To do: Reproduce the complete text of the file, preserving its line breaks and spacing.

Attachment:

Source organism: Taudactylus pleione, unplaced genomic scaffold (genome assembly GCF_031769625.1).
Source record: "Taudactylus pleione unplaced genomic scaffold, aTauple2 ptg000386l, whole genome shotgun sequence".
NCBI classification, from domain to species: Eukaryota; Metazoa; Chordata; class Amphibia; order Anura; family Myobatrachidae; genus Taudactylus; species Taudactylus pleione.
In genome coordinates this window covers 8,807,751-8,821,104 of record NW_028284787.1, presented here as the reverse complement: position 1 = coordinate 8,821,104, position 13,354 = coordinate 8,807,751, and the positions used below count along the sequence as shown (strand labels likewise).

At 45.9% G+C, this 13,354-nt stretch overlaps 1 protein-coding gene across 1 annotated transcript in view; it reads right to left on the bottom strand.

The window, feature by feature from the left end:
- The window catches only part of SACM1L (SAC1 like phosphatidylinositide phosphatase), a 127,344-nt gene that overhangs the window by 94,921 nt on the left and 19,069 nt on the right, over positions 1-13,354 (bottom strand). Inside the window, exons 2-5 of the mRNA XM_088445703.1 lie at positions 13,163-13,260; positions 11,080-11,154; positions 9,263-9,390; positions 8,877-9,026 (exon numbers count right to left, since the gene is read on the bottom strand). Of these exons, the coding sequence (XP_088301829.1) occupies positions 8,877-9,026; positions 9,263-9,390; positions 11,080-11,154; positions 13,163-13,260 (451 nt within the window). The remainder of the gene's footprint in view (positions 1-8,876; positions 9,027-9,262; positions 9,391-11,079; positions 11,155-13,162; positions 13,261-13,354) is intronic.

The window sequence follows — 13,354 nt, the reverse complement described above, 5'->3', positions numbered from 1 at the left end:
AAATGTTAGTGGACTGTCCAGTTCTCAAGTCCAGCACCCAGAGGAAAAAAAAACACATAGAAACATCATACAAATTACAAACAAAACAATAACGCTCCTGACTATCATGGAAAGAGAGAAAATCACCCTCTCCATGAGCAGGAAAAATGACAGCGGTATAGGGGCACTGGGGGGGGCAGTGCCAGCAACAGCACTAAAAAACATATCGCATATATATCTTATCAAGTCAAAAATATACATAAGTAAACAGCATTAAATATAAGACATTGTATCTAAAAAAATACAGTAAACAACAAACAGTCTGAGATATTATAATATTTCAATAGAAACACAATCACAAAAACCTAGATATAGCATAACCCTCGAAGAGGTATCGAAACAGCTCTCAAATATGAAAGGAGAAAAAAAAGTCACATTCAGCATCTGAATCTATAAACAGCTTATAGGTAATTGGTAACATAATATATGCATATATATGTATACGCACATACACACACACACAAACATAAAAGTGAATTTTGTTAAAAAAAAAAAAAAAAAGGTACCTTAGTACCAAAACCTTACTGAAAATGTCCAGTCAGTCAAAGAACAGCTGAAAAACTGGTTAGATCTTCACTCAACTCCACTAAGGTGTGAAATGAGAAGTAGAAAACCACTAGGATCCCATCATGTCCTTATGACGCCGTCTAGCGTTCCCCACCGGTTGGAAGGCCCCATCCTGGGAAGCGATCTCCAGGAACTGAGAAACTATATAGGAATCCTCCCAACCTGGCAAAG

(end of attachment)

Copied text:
Source organism: Taudactylus pleione, unplaced genomic scaffold (genome assembly GCF_031769625.1).
Source record: "Taudactylus pleione unplaced genomic scaffold, aTauple2 ptg000386l, whole genome shotgun sequence".
NCBI classification, from domain to species: Eukaryota; Metazoa; Chordata; class Amphibia; order Anura; family Myobatrachidae; genus Taudactylus; species Taudactylus pleione.
In genome coordinates this window covers 8,807,751-8,821,104 of record NW_028284787.1, presented here as the reverse complement: position 1 = coordinate 8,821,104, position 13,354 = coordinate 8,807,751, and the positions used below count along the sequence as shown (strand labels likewise).

At 45.9% G+C, this 13,354-nt stretch overlaps 1 protein-coding gene across 1 annotated transcript in view; it reads right to left on the bottom strand.

The window, feature by feature from the left end:
- The window catches only part of SACM1L (SAC1 like phosphatidylinositide phosphatase), a 127,344-nt gene that overhangs the window by 94,921 nt on the left and 19,069 nt on the right, over positions 1-13,354 (bottom strand). Inside the window, exons 2-5 of the mRNA XM_088445703.1 lie at positions 13,163-13,260; positions 11,080-11,154; positions 9,263-9,390; positions 8,877-9,026 (exon numbers count right to left, since the gene is read on the bottom strand). Of these exons, the coding sequence (XP_088301829.1) occupies positions 8,877-9,026; positions 9,263-9,390; positions 11,080-11,154; positions 13,163-13,260 (451 nt within the window). The remainder of the gene's footprint in view (positions 1-8,876; positions 9,027-9,262; positions 9,391-11,079; positions 11,155-13,162; positions 13,261-13,354) is intronic.

The window sequence follows — 13,354 nt, the reverse complement described above, 5'->3', positions numbered from 1 at the left end:
AAATGTTAGTGGACTGTCCAGTTCTCAAGTCCAGCACCCAGAGGAAAAAAAAACACATAGAAACATCATACAAATTACAAACAAAACAATAACGCTCCTGACTATCATGGAAAGAGAGAAAATCACCCTCTCCATGAGCAGGAAAAATGACAGCGGTATAGGGGCACTGGGGGGGGCAGTGCCAGCAACAGCACTAAAAAACATATCGCATATATATCTTATCAAGTCAAAAATATACATAAGTAAACAGCATTAAATATAAGACATTGTATCTAAAAAAATACAGTAAACAACAAACAGTCTGAGATATTATAATATTTCAATAGAAACACAATCACAAAAACCTAGATATAGCATAACCCTCGAAGAGGTATCGAAACAGCTCTCAAATATGAAAGGAGAAAAAAAAGTCACATTCAGCATCTGAATCTATAAACAGCTTATAGGTAATTGGTAACATAATATATGCATATATATGTATACGCACATACACACACACACAAACATAAAAGTGAATTTTGTTAAAAAAAAAAAAAAAAAGGTACCTTAGTACCAAAACCTTACTGAAAATGTCCAGTCAGTCAAAGAACAGCTGAAAAACTGGTTAGATCTTCACTCAACTCCACTAAGGTGTGAAATGAGAAGTAGAAAACCACTAGGATCCCATCATGTCCTTATGACGCCGTCTAGCGTTCCCCACCGGTTGGAAGGCCCCATCCTGGGAAGCGATCTCCAGGAACTGAGAAACTATATAGGAATCCTCCCAACCTGGCAAAG